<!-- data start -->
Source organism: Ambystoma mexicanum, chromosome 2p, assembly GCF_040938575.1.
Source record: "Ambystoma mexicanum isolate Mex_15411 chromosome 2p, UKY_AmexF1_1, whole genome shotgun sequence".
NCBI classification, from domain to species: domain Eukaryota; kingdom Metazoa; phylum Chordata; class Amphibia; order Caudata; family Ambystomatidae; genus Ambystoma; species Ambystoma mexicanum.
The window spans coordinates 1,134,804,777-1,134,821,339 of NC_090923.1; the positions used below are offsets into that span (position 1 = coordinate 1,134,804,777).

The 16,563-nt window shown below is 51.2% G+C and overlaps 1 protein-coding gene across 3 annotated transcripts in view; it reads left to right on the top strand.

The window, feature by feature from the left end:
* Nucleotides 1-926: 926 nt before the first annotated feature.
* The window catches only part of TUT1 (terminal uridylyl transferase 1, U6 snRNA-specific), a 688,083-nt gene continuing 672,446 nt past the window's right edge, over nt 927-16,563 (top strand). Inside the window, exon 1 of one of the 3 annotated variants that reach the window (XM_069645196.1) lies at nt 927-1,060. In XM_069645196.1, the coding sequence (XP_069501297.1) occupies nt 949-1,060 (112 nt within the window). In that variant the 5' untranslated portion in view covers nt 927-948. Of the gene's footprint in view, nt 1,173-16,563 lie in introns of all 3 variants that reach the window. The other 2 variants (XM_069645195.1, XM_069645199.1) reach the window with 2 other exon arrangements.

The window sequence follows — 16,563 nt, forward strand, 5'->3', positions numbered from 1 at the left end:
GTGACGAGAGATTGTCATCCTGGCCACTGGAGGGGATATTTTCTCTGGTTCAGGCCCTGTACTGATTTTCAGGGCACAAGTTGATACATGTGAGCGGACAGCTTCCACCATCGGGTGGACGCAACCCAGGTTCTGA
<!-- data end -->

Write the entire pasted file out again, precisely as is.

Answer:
Source organism: Ambystoma mexicanum, chromosome 2p, assembly GCF_040938575.1.
Source record: "Ambystoma mexicanum isolate Mex_15411 chromosome 2p, UKY_AmexF1_1, whole genome shotgun sequence".
NCBI classification, from domain to species: domain Eukaryota; kingdom Metazoa; phylum Chordata; class Amphibia; order Caudata; family Ambystomatidae; genus Ambystoma; species Ambystoma mexicanum.
The window spans coordinates 1,134,804,777-1,134,821,339 of NC_090923.1; the positions used below are offsets into that span (position 1 = coordinate 1,134,804,777).

The 16,563-nt window shown below is 51.2% G+C and overlaps 1 protein-coding gene across 3 annotated transcripts in view; it reads left to right on the top strand.

The window, feature by feature from the left end:
* Nucleotides 1-926: 926 nt before the first annotated feature.
* The window catches only part of TUT1 (terminal uridylyl transferase 1, U6 snRNA-specific), a 688,083-nt gene continuing 672,446 nt past the window's right edge, over nt 927-16,563 (top strand). Inside the window, exon 1 of one of the 3 annotated variants that reach the window (XM_069645196.1) lies at nt 927-1,060. In XM_069645196.1, the coding sequence (XP_069501297.1) occupies nt 949-1,060 (112 nt within the window). In that variant the 5' untranslated portion in view covers nt 927-948. Of the gene's footprint in view, nt 1,173-16,563 lie in introns of all 3 variants that reach the window. The other 2 variants (XM_069645195.1, XM_069645199.1) reach the window with 2 other exon arrangements.

The window sequence follows — 16,563 nt, forward strand, 5'->3', positions numbered from 1 at the left end:
GTGACGAGAGATTGTCATCCTGGCCACTGGAGGGGATATTTTCTCTGGTTCAGGCCCTGTACTGATTTTCAGGGCACAAGTTGATACATGTGAGCGGACAGCTTCCACCATCGGGTGGACGCAACCCAGGTTCTGA